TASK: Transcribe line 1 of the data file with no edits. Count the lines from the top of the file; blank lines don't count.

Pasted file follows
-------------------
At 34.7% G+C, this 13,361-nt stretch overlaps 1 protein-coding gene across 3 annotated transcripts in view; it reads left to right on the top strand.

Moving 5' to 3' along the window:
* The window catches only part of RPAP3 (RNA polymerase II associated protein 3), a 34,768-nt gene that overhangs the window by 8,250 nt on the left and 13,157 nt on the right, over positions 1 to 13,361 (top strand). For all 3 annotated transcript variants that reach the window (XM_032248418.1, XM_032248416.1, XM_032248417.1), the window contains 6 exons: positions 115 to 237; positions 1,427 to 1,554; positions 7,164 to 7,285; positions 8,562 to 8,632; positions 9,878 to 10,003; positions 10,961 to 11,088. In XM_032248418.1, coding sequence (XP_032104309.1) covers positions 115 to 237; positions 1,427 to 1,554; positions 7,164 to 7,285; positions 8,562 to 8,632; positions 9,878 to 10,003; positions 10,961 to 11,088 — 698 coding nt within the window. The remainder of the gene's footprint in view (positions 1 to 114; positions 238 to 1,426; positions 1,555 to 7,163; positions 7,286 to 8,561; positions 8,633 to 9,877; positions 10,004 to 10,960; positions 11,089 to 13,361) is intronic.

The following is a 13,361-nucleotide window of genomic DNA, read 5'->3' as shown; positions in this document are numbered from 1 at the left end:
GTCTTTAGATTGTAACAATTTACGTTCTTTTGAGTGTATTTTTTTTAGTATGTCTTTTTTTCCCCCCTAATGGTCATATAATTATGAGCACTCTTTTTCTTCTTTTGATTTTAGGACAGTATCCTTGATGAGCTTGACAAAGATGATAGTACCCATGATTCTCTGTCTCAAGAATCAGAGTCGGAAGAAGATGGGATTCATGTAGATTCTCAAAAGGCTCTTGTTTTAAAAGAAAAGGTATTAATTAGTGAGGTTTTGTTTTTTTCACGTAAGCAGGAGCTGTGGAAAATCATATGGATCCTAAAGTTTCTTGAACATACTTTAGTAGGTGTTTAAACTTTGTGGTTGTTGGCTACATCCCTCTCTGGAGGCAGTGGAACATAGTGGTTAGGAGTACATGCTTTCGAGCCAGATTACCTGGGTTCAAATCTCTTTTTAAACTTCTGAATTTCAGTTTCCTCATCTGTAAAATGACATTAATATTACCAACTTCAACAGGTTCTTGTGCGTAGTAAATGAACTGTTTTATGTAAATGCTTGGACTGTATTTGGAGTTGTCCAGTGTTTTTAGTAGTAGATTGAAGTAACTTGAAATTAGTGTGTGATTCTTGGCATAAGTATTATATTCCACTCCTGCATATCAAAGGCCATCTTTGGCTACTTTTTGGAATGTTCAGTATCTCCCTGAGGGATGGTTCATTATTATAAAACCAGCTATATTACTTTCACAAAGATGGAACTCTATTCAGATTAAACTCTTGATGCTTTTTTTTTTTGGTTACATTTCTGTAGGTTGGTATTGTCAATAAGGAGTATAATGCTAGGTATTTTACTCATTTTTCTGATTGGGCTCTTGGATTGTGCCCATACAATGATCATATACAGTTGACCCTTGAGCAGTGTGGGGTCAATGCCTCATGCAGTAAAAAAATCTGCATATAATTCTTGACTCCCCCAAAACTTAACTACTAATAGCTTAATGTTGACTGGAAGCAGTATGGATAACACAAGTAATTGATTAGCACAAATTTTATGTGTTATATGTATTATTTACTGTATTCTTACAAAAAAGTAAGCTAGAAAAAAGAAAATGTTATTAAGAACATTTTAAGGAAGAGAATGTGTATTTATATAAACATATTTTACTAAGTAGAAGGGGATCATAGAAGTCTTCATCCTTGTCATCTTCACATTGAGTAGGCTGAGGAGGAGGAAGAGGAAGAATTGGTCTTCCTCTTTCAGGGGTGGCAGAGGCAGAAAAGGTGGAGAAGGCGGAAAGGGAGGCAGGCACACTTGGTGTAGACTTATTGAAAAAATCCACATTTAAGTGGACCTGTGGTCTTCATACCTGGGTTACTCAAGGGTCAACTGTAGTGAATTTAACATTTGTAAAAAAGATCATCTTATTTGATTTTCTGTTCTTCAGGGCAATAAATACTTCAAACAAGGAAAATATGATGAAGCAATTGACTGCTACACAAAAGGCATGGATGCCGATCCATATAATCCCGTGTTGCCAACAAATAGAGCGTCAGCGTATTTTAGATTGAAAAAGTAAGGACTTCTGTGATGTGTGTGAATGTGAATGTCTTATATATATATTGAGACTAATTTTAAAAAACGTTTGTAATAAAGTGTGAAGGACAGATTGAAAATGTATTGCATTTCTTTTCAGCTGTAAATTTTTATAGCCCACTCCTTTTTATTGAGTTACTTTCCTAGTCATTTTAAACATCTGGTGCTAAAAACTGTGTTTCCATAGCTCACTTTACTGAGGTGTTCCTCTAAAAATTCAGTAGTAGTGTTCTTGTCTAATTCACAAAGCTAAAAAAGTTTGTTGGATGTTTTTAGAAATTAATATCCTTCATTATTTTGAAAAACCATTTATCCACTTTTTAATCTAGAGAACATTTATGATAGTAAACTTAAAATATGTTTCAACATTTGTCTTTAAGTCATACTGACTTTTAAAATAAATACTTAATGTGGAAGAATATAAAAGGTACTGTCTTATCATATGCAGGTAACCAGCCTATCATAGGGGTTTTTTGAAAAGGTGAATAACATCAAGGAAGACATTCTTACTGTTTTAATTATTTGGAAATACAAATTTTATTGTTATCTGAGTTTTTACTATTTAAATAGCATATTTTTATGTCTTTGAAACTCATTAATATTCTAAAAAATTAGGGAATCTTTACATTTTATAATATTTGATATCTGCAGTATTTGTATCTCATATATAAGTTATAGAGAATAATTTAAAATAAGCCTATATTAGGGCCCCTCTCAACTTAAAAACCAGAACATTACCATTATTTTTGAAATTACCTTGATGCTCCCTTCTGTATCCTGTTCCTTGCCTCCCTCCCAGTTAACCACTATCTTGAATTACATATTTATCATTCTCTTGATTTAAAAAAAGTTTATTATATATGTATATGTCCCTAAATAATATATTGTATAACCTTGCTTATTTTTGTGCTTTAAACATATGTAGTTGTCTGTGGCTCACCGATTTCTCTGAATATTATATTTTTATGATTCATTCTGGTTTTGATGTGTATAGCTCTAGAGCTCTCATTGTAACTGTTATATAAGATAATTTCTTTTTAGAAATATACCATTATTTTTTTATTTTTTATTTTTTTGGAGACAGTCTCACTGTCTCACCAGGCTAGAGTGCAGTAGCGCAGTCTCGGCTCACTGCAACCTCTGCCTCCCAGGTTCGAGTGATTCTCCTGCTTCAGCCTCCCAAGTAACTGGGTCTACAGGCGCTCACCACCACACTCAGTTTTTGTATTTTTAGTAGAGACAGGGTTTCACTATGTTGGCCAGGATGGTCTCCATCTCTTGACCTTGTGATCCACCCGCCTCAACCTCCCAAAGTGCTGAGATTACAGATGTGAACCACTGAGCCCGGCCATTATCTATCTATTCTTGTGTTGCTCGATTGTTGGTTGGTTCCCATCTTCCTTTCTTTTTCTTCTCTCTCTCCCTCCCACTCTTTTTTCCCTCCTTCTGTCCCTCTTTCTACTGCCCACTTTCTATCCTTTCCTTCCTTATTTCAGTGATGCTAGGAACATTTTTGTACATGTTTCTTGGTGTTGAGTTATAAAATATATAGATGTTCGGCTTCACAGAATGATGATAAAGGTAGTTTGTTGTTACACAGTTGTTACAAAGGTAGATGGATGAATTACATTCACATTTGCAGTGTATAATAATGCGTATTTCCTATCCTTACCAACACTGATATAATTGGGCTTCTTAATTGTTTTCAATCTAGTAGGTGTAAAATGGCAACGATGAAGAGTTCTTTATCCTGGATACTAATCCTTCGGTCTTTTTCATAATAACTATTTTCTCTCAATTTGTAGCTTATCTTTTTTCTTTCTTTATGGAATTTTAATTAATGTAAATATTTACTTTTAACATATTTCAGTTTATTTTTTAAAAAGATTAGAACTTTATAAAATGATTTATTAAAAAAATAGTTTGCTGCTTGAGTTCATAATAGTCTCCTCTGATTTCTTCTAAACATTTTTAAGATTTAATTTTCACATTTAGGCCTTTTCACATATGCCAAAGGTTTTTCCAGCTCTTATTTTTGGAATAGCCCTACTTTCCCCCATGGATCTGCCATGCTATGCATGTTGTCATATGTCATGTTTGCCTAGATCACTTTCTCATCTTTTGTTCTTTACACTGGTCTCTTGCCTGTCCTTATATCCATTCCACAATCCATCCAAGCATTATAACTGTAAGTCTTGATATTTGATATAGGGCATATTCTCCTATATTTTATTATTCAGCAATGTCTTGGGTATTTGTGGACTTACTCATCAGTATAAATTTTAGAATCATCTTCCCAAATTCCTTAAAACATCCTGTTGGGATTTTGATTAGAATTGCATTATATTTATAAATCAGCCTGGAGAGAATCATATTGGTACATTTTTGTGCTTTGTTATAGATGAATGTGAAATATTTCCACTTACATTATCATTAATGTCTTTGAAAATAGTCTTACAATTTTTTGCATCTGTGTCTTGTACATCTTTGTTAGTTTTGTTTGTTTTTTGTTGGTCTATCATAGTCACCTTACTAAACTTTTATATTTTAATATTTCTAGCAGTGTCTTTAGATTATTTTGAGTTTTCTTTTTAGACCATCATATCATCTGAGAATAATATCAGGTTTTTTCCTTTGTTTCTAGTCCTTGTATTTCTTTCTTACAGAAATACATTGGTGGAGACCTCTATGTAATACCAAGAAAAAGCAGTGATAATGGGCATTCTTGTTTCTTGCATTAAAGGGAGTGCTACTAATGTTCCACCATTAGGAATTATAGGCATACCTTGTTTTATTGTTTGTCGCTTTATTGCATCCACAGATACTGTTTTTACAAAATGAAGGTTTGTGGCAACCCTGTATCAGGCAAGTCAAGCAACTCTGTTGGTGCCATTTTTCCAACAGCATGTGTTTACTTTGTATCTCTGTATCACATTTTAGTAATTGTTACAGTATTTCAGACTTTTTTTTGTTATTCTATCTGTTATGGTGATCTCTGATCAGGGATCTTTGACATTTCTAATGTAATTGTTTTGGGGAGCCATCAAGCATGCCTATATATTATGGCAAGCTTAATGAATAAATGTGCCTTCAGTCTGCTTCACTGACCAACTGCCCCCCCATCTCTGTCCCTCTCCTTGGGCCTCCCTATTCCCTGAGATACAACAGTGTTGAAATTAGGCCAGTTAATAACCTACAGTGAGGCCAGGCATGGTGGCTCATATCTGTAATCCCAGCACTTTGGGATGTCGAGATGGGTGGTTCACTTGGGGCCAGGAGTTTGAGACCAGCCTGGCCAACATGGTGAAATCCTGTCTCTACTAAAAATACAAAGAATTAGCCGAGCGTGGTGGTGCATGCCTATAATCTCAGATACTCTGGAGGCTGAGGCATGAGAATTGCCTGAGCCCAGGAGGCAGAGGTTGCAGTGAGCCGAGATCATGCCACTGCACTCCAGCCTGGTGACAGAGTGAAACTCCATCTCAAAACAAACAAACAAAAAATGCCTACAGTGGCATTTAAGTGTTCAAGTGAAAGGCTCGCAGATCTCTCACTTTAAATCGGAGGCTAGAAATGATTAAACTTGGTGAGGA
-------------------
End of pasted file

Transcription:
At 34.7% G+C, this 13,361-nt stretch overlaps 1 protein-coding gene across 3 annotated transcripts in view; it reads left to right on the top strand.